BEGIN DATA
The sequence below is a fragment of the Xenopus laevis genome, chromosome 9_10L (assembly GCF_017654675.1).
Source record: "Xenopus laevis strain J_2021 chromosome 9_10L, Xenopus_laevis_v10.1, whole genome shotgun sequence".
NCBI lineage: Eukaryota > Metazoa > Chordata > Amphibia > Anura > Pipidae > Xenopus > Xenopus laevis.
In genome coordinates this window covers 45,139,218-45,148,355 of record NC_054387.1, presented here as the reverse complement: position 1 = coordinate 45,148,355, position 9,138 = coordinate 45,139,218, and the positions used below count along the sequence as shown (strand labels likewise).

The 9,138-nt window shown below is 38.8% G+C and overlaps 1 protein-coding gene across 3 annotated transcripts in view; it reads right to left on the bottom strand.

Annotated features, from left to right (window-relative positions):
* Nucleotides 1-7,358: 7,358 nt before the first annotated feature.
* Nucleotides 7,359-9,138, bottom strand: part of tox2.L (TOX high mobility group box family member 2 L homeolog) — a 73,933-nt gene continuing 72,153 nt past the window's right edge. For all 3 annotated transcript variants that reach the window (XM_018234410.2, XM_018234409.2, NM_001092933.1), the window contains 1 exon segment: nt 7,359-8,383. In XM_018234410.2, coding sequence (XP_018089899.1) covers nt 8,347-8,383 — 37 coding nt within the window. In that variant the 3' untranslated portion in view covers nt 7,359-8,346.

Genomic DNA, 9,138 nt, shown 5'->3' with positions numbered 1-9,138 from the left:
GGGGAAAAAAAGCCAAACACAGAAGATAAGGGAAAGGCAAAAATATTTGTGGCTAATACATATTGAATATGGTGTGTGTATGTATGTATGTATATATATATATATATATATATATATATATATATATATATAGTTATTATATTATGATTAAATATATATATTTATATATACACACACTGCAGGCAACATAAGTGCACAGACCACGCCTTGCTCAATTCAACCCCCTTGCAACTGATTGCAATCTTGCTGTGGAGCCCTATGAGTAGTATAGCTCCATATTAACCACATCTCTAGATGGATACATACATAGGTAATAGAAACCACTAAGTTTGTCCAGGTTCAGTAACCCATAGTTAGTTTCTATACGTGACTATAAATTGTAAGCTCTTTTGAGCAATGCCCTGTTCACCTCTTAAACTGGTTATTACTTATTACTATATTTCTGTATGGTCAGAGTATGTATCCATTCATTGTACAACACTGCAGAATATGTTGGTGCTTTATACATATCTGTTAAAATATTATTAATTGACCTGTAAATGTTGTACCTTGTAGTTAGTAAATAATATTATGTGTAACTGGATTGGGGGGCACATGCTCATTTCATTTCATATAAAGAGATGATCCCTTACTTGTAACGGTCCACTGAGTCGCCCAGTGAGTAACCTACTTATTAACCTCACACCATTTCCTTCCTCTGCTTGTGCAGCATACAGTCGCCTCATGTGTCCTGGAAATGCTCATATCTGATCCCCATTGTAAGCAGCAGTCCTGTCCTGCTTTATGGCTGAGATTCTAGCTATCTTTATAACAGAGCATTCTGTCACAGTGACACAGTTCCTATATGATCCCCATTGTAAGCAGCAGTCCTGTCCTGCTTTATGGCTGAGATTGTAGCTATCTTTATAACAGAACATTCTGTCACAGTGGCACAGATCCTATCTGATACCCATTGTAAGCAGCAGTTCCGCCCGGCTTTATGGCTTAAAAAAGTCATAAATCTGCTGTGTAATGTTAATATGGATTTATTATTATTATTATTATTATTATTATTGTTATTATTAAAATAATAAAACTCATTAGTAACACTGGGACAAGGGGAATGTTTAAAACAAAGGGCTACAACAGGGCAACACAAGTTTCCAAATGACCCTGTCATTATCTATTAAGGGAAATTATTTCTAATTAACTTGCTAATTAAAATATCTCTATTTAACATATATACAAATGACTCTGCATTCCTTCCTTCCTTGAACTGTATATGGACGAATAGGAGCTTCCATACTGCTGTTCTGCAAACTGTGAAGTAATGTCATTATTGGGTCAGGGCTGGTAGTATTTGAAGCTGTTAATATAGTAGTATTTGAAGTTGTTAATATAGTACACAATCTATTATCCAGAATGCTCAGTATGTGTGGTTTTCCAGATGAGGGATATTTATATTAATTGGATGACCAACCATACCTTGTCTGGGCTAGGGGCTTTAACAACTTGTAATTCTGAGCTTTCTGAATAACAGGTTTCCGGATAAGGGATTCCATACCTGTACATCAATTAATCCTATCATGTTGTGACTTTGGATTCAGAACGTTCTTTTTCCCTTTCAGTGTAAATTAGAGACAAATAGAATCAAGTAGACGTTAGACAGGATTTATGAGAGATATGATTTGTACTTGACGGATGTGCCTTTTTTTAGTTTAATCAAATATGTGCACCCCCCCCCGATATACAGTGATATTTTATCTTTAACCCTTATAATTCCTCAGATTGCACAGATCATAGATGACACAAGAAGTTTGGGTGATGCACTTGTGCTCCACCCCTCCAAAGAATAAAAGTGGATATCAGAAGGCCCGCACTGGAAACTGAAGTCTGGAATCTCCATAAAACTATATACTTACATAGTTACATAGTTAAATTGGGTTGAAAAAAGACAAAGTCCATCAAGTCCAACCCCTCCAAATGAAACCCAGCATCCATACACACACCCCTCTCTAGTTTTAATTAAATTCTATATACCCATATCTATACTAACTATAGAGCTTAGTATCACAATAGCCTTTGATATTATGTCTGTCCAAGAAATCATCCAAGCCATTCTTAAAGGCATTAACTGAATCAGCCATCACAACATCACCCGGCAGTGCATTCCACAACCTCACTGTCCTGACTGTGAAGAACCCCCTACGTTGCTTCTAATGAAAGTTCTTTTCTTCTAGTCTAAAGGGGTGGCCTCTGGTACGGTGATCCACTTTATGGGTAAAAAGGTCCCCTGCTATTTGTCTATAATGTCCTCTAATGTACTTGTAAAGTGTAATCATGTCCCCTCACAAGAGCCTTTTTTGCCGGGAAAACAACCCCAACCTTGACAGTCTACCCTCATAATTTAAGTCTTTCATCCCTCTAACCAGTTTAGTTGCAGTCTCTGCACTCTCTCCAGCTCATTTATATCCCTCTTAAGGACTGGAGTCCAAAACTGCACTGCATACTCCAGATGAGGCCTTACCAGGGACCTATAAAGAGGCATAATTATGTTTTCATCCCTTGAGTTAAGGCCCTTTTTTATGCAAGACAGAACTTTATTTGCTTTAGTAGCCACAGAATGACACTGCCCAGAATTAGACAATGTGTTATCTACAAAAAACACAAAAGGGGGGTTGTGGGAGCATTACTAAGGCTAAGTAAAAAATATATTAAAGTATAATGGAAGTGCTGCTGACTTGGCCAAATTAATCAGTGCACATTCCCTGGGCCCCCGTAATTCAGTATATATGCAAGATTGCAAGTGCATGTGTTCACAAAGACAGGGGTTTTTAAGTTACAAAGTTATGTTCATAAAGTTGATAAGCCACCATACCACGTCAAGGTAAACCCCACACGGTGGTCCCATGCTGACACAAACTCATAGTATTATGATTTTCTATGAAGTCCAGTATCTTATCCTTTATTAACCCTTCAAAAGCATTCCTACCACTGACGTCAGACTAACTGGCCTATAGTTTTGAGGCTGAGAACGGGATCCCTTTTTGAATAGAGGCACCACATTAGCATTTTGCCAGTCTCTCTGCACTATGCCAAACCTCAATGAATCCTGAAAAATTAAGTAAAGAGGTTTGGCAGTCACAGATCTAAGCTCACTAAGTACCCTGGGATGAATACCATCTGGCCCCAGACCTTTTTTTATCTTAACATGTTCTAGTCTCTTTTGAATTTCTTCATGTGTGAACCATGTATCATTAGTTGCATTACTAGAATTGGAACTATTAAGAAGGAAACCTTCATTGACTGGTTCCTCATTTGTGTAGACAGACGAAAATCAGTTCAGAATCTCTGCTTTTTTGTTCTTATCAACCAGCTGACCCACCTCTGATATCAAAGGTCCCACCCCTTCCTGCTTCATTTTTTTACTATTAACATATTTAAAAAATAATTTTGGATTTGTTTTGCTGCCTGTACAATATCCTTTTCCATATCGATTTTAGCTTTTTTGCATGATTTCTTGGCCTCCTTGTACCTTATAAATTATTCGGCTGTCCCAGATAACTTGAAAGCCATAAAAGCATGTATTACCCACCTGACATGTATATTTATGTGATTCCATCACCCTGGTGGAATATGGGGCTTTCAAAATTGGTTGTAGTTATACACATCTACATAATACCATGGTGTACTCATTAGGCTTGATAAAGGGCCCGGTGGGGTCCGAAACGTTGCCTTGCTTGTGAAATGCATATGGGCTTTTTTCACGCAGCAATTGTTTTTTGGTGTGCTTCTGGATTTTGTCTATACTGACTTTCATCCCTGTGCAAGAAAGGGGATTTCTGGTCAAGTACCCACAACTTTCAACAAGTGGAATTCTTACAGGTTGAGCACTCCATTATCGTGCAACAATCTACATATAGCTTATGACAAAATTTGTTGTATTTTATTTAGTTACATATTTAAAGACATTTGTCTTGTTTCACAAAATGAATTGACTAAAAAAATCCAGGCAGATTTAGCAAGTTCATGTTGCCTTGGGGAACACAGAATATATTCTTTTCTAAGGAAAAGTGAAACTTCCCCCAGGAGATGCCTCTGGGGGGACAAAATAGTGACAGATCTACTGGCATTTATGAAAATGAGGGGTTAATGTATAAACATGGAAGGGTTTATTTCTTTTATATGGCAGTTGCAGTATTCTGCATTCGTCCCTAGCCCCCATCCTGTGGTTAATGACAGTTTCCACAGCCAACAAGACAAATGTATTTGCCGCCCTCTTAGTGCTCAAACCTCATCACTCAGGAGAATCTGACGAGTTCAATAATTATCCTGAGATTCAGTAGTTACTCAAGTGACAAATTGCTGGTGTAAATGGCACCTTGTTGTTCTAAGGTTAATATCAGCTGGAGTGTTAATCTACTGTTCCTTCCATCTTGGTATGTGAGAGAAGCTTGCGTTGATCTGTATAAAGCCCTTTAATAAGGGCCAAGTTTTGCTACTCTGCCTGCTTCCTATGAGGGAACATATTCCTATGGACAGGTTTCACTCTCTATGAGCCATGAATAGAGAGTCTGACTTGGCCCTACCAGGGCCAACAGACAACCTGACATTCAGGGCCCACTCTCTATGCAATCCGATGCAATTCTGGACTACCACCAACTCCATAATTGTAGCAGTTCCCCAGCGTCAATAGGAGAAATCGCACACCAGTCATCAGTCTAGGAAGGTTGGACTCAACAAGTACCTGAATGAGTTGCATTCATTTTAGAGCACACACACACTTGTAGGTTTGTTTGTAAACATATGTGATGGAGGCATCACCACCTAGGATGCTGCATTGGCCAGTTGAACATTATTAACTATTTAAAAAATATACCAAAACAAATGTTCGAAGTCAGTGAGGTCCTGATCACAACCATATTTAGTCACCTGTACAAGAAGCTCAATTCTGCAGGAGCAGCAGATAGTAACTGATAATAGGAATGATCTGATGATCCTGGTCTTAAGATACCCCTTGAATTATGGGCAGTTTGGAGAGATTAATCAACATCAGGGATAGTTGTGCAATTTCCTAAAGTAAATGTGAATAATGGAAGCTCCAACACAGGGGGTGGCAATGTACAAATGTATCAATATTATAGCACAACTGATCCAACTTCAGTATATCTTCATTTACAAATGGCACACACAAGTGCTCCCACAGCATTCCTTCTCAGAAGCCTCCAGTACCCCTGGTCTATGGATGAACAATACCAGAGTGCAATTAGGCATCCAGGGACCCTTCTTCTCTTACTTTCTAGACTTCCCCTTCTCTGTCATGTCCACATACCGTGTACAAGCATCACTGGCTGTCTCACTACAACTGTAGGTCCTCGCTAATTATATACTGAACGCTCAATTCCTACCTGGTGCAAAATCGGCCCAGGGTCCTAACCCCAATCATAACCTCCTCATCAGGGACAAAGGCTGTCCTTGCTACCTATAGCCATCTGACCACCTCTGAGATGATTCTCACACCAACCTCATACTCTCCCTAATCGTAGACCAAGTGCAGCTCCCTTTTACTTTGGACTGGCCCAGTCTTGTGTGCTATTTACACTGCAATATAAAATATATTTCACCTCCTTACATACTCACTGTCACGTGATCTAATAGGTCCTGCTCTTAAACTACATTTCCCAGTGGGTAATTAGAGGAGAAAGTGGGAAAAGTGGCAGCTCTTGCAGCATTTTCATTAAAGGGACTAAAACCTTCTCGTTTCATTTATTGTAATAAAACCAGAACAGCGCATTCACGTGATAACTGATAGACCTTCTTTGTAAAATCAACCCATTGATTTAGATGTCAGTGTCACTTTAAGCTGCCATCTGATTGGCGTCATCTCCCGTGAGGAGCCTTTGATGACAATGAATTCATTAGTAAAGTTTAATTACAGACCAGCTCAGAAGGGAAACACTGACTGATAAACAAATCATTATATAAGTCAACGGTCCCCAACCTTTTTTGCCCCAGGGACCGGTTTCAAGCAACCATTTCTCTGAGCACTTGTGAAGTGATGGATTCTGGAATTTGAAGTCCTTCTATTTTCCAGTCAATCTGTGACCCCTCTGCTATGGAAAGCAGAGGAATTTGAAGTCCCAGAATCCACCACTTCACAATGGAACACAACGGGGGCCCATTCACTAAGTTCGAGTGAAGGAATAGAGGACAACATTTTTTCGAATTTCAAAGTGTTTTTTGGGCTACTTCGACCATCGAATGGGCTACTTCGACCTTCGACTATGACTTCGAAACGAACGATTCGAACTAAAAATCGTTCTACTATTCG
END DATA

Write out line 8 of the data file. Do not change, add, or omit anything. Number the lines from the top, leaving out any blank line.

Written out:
* Nucleotides 7,359-9,138, bottom strand: part of tox2.L (TOX high mobility group box family member 2 L homeolog) — a 73,933-nt gene continuing 72,153 nt past the window's right edge. For all 3 annotated transcript variants that reach the window (XM_018234410.2, XM_018234409.2, NM_001092933.1), the window contains 1 exon segment: nt 7,359-8,383. In XM_018234410.2, coding sequence (XP_018089899.1) covers nt 8,347-8,383 — 37 coding nt within the window. In that variant the 3' untranslated portion in view covers nt 7,359-8,346.